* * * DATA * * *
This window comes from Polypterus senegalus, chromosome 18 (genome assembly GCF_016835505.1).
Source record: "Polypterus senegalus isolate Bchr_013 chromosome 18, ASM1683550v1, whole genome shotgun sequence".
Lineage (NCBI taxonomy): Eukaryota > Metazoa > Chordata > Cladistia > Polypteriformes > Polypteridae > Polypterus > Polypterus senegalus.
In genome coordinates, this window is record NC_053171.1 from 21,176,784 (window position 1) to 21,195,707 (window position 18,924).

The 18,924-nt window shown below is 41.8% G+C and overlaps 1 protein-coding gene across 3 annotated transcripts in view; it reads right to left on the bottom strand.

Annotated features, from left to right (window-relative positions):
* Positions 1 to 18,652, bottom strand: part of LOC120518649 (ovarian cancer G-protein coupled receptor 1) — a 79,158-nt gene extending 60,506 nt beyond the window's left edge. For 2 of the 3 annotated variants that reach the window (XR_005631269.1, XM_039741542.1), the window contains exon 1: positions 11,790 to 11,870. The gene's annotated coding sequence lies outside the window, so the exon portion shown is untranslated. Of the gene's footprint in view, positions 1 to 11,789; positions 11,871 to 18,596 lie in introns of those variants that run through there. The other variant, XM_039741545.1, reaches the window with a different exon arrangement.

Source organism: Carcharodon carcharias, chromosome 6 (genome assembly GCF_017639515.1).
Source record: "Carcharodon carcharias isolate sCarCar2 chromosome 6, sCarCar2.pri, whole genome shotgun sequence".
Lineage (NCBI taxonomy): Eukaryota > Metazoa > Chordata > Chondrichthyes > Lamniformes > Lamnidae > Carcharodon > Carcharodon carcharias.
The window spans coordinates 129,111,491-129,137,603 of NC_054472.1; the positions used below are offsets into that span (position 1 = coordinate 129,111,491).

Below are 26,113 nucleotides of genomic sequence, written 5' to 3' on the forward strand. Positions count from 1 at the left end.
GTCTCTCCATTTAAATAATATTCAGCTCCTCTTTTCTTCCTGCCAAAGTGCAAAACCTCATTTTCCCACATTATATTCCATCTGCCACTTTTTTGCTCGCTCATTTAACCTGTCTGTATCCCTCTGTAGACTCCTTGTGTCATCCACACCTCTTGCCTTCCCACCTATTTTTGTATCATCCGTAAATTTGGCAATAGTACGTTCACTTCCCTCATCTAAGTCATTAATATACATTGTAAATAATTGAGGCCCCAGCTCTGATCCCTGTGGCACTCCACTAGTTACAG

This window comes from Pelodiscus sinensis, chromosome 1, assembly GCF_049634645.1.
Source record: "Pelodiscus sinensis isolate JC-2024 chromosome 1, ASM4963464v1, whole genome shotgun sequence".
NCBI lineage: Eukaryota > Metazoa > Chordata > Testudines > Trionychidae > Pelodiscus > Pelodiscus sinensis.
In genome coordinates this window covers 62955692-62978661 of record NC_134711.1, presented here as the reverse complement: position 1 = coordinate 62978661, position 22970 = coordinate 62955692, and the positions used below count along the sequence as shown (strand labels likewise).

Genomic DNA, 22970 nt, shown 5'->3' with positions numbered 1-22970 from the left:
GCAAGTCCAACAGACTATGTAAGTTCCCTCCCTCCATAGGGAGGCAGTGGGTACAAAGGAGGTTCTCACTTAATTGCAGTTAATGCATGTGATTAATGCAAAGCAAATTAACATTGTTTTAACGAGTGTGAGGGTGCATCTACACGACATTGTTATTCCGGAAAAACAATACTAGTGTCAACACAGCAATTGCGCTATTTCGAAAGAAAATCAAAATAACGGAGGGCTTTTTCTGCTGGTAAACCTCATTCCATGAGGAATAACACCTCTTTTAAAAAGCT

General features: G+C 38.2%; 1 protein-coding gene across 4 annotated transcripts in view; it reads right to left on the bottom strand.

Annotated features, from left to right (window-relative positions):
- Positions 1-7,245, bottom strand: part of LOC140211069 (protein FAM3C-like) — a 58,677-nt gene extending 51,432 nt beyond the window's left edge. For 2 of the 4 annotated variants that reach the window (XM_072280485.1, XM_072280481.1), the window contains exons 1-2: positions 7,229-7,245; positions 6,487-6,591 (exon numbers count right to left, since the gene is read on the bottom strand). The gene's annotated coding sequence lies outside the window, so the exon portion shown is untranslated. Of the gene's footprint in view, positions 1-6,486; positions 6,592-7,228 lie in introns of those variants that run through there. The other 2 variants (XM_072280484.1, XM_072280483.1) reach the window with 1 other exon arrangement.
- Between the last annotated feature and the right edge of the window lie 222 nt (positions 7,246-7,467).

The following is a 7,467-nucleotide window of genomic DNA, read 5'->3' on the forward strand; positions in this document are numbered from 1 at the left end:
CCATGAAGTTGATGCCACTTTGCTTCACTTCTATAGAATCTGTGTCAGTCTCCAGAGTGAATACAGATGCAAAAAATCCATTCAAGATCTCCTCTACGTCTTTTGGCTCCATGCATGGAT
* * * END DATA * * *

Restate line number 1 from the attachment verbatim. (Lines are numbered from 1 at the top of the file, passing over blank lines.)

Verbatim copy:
This window comes from Polypterus senegalus, chromosome 18 (genome assembly GCF_016835505.1).